Our knowledge, experience, and expertise are now available on the go.
We are proud to announce the launch of My Tamimi App, a convenient new tool for anyone with an interest in the legal sector, from law students to General Counsel.Find out more
June – July 2015
Article 154 of the new law states that:
“The Board of Directors shall have all the powers specified in the Articles of Association of the company, other than as reserved by this Law or the Articles of Association of the company to the General Assembly. However, the Board of Directors may not enter into loans for a period in excess of three years, sell the property of the company or the store, or mortgage movable and immovable property of the company, discharge the debtors of the company from their obligations, make compromise or agree on arbitration, unless such acts are authorized under the Articles of Association of the company or are within the object of the company by nature. In cases other than these two ones, such acts require to issue a special resolution by the General Assembly.”
The text of Article 154 is almost identical to Article 103 of the existing Commercial Companies Law. The latter referred to the requirement for “an approval from the General Assembly” whereas Article 154 requires “a special resolution by the General Assembly”. While the latter appears to have the same meaning and goal, it could also be viewed as specifically requiring a “special resolution” rather than just an “approval”, where agreement to arbitration is not “authorized under the Articles of Association of the company or are within the object of the company by nature”.
What is clear is that the new law is maintaining a restrictive approach when it comes to the critical issue of authority to agree to arbitration (to the exclusion of court proceedings in the UAE). While arbitration has increasingly been adopted by many companies in the Middle East, it is viewed by the local UAE courts as an exceptional exceptional mode of dispute resolution. This restrictive view is also reflected in Article 154 of the new law.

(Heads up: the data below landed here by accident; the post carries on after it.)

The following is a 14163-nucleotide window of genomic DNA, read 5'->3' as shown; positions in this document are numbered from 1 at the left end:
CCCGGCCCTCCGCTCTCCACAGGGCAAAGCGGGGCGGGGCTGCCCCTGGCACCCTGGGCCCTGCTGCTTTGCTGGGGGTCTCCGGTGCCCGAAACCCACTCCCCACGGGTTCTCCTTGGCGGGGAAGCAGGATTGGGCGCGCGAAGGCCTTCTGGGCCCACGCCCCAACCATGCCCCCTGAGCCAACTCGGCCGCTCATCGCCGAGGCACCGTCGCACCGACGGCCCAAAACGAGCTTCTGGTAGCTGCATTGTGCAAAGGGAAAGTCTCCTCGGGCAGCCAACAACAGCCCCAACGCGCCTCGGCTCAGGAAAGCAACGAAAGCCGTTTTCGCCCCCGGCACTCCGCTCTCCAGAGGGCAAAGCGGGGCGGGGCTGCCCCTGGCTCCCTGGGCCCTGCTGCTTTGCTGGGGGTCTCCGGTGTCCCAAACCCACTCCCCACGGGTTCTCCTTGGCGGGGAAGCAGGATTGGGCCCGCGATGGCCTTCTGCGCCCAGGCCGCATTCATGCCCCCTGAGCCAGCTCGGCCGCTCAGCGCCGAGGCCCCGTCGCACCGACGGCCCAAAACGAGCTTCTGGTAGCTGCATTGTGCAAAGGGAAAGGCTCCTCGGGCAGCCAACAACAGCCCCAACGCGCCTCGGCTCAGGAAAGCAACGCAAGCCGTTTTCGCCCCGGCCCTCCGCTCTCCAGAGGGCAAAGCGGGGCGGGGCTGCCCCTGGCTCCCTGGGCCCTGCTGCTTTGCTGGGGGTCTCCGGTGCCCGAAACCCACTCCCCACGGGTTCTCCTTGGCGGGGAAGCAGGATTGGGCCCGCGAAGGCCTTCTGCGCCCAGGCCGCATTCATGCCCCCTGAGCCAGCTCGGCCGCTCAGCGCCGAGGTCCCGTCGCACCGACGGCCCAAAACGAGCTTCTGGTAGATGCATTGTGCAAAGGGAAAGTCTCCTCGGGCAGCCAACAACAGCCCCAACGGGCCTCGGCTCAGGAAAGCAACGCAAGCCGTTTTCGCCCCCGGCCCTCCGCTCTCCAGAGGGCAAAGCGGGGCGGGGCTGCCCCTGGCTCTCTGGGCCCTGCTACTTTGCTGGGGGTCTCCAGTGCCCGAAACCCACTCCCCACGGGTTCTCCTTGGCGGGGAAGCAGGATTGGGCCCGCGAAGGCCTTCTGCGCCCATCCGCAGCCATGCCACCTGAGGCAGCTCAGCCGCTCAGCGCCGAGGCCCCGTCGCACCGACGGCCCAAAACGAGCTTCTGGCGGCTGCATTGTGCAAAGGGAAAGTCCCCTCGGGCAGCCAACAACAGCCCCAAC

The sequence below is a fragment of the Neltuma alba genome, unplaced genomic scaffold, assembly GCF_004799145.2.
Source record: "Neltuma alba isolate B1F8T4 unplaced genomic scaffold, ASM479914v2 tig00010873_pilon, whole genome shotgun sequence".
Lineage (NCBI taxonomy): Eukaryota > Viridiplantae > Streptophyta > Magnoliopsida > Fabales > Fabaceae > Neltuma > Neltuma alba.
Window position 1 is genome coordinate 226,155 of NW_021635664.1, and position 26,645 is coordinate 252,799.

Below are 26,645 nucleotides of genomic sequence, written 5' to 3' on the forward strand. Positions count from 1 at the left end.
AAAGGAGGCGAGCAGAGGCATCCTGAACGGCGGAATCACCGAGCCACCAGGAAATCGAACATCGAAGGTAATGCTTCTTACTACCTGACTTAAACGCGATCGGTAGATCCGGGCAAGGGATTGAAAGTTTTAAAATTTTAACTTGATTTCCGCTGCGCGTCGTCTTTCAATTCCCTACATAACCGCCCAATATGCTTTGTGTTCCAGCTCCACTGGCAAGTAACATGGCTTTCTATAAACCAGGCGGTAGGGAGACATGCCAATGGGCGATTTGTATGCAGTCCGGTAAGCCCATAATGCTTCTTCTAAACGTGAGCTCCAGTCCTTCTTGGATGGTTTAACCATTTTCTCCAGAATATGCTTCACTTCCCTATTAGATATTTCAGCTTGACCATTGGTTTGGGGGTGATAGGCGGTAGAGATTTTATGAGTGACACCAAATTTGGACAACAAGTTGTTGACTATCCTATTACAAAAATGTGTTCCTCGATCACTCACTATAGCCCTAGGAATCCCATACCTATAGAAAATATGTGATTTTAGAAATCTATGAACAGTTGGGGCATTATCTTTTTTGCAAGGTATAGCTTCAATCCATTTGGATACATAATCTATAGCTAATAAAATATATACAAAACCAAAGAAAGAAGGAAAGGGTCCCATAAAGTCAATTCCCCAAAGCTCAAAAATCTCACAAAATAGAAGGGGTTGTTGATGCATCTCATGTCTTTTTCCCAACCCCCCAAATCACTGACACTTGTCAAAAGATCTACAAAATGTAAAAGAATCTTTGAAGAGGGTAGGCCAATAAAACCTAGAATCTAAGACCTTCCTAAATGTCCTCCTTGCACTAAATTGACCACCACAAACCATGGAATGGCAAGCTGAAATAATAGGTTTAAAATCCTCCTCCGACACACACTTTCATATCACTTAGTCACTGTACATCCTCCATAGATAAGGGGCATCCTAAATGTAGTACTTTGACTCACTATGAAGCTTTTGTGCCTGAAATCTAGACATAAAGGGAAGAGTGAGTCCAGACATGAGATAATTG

The power of the Board of a PJSC to agree to arbitration as a means of resolving disputes has to be explicitly stated in the Articles of Association of the Company. The alternative requirement is to deem the agreement to arbitration as a matter falling within the objectives of the company, which is unlikely to ever be the case. Failing these two options the General Assembly will be required to issue a special resolution. It should also be noted that Article 58(2) of the Civil Procedures Law provides a general restriction that the power to agree on arbitration cannot be delegated to others without a special resolution to that effect.
While the foregoing may seem formalistic, failure to satisfy the same may have adverse and unwanted implications. In a recent case the Abu Dhabi Courts annulled an arbitration award since it was based on an arbitration agreement whose signatory was someone who lacked an explicit resolution authorizing him to agree on arbitration (the power had not been properly delegated as is necessary under article 58(2)). Al Tamimi & Company represented the successful applicant.
We note that, in practice, the above requirements may not always be absolute as cases contesting arbitration agreements are assessed on a case by case basis. The Courts may interpret other circumstances such as implied approval of an arbitration agreement, and thus deem the agreement valid in all the circumstances.
To minimize unwanted outcomes, however, a PJSC would be well advised to explicitly state in its Articles of Association that its Board can agree on arbitration. Any delegation of this power to third parties should be explicitly stated in a special resolution as well.
Disclaimer: This chat service should not be relied upon as a substitute for professional advice which takes account of your specific circumstances and any changes in the law and practice. No warranty is made as to the accuracy or completeness of the information provided via this service and no liability is accepted by Al Tamimi & Company Limited, its affiliates, partners or employees for any loss arising as a result of reliance upon the information provided.
Kindly accept the disclaimer to proceed to a live chat.
Thank you for your inquiry. We will connect you to one of our agents now.
Thank you for your interest in working with Al Tamimi & Company. Please click here to view our latest job openings.